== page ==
Inflammatory cell recruitment is an important step in the pathogenesis of autoimmune demyelinating diseases of the PNS. Chemokines might play a critical role in promoting leucocyte entry into the nervous system during immune-mediated inflammation. Here, we report the expression pattern of the chemokine receptors CCR-1, CCR-2, CCR-4, CCR-5 and CXCR-3 in sural nerve biopsies obtained from patients with classical Guillain-Barré syndrome (acute inflammatory demyelinating polyradiculoneuropathy), chronic inflammatory demyelinating polyradiculoneuropathy and various non-inflammatory neuropathies. A consistent chemokine receptor expression pattern was immunohistochemically detected in inflammatory demyelinating neuropathies and quantitation of labelled mononuclear cells revealed significantly elevated cell counts compared with controls. CCR-1 and CCR-5 were primarily expressed by endoneurial macrophages, whereas CCR-2, CCR-4 and CXCR-3 could be localized to invading T lymphocytes. Quantitative analysis revealed that CXCR-3 was expressed at highest numbers by infiltrating T cells compared with the other receptors. Thus, expression and distribution of CXCR-3 suggest a specific role of this receptor in chemokine-mediated lymphocyte traffic into the inflamed PNS tissue. Therefore, we further analysed the expression of its ligands interferon-γinducible protein of 10 kDa (IP-10) and monokine induced by interferon-γ (Mig). Significantly increased levels of IP-10 could be measured in the CSF of patients with inflammatory neuropathies, whereas no differences were observable for Mig. In situ hybridization for IP-10 mRNA mirrored the distribution of the cognate receptor within the inflamed PNS, and delineated endothelial cells as the primary cellular source of IP-10. Our results imply a pathogenic role for specific chemokine receptors and IP-10 in the genesis of inflammatory demyelinating neuropathies.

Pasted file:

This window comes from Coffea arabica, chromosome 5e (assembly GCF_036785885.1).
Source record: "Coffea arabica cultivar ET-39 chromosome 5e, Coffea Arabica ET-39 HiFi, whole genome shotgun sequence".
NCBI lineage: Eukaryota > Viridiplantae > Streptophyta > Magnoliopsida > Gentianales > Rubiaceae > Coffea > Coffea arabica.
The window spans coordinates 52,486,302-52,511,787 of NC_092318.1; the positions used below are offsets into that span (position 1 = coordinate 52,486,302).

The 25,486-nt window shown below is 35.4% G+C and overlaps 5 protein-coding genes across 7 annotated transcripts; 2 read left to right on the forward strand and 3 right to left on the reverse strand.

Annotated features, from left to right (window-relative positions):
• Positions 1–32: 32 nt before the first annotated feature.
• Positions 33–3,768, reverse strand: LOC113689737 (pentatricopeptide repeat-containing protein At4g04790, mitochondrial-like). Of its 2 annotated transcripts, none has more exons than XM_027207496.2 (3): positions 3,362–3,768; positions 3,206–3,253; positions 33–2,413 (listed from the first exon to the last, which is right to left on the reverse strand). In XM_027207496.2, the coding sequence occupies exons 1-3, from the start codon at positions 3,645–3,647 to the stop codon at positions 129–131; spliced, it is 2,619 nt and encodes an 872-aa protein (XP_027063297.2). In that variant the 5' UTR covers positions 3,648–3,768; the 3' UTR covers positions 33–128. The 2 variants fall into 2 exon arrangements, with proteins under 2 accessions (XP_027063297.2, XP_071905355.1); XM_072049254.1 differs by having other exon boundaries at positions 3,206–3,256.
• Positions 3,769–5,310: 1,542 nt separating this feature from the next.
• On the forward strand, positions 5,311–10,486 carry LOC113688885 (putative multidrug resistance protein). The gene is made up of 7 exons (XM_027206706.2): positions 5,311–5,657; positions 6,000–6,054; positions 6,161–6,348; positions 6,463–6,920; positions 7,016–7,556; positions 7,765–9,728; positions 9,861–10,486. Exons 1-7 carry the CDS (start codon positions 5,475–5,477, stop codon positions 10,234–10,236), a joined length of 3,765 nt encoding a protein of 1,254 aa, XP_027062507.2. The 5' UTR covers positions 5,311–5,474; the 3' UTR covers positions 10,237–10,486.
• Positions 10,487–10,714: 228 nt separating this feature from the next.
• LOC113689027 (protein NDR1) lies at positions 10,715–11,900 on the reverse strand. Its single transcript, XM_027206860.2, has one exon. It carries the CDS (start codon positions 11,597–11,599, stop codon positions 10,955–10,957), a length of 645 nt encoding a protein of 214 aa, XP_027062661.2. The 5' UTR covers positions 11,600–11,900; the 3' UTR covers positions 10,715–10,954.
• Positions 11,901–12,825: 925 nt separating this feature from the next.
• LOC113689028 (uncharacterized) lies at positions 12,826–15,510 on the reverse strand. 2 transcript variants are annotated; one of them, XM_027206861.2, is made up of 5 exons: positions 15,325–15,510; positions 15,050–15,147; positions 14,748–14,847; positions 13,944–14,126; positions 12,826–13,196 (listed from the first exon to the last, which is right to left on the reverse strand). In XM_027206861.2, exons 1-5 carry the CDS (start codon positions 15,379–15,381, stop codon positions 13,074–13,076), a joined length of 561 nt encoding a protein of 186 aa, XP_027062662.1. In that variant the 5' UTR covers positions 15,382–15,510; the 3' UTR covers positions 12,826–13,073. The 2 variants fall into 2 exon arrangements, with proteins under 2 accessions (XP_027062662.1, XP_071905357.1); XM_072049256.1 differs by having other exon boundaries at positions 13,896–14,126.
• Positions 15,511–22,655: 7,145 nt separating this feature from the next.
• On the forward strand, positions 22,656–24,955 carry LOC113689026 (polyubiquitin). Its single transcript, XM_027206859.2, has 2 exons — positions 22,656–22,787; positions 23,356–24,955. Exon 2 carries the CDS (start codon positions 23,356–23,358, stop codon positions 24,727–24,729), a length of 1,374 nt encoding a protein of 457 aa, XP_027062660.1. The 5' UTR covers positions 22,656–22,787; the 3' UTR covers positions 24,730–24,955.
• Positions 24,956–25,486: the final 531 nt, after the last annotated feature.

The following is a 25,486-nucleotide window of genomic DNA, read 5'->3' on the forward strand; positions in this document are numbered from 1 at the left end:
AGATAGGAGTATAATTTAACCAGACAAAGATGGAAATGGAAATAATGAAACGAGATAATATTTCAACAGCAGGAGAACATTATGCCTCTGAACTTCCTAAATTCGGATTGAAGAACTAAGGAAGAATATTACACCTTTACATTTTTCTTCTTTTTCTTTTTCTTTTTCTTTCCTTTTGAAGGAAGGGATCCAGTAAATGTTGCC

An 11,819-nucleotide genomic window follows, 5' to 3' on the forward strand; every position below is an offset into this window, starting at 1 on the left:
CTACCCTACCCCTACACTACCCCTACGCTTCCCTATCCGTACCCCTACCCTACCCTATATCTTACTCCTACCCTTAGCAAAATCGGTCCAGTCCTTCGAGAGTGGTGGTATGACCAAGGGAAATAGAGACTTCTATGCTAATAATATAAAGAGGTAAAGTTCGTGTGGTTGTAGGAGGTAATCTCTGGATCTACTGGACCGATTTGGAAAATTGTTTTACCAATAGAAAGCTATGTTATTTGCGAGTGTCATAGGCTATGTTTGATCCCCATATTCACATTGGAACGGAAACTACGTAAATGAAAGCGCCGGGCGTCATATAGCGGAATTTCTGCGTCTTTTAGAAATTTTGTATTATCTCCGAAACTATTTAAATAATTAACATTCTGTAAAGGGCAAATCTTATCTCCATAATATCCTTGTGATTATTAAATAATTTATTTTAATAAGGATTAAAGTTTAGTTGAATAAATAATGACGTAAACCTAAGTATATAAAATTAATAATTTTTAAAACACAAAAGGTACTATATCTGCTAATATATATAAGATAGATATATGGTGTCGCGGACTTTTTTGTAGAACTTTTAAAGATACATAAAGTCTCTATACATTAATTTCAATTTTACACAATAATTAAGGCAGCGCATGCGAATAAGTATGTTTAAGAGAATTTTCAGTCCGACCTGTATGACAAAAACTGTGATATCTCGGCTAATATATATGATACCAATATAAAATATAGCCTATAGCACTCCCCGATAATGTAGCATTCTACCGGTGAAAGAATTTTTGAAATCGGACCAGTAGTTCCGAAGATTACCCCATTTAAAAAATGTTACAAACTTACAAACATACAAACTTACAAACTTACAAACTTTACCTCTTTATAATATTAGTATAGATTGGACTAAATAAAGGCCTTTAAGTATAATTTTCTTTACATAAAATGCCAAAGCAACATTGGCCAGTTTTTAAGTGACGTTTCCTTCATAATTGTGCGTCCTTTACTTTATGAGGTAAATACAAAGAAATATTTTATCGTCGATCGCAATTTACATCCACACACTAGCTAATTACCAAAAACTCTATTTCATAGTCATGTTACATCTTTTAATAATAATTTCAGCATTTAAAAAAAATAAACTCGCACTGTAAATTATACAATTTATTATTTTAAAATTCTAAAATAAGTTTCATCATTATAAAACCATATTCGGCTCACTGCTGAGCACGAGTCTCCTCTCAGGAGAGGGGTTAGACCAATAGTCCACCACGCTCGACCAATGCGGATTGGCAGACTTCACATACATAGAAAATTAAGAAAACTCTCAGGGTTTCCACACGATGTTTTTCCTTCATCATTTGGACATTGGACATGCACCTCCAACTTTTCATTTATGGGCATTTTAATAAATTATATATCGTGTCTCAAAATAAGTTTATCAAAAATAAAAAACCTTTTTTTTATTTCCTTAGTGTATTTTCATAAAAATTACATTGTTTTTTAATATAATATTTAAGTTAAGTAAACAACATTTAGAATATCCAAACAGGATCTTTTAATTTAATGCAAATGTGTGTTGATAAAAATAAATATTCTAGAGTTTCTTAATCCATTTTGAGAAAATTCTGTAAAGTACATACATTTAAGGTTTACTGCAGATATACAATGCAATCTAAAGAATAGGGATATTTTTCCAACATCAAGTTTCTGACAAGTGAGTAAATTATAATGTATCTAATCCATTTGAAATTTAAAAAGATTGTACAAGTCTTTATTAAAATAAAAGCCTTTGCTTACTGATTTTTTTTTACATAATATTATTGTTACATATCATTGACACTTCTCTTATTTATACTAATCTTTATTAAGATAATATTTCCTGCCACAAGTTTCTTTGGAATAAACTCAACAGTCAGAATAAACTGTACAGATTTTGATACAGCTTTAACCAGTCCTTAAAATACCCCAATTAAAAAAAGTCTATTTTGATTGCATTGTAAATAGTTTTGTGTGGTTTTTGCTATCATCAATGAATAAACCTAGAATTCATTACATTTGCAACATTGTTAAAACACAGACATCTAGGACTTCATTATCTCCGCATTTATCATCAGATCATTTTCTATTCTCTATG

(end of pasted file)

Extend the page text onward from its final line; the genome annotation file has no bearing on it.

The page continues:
- Chemokine receptors
- Chronic inflammatory demyelinating polyradiculoneuropathy
- Guillain-Barré syndrome
ASJC Scopus subject areas
- Clinical Neurology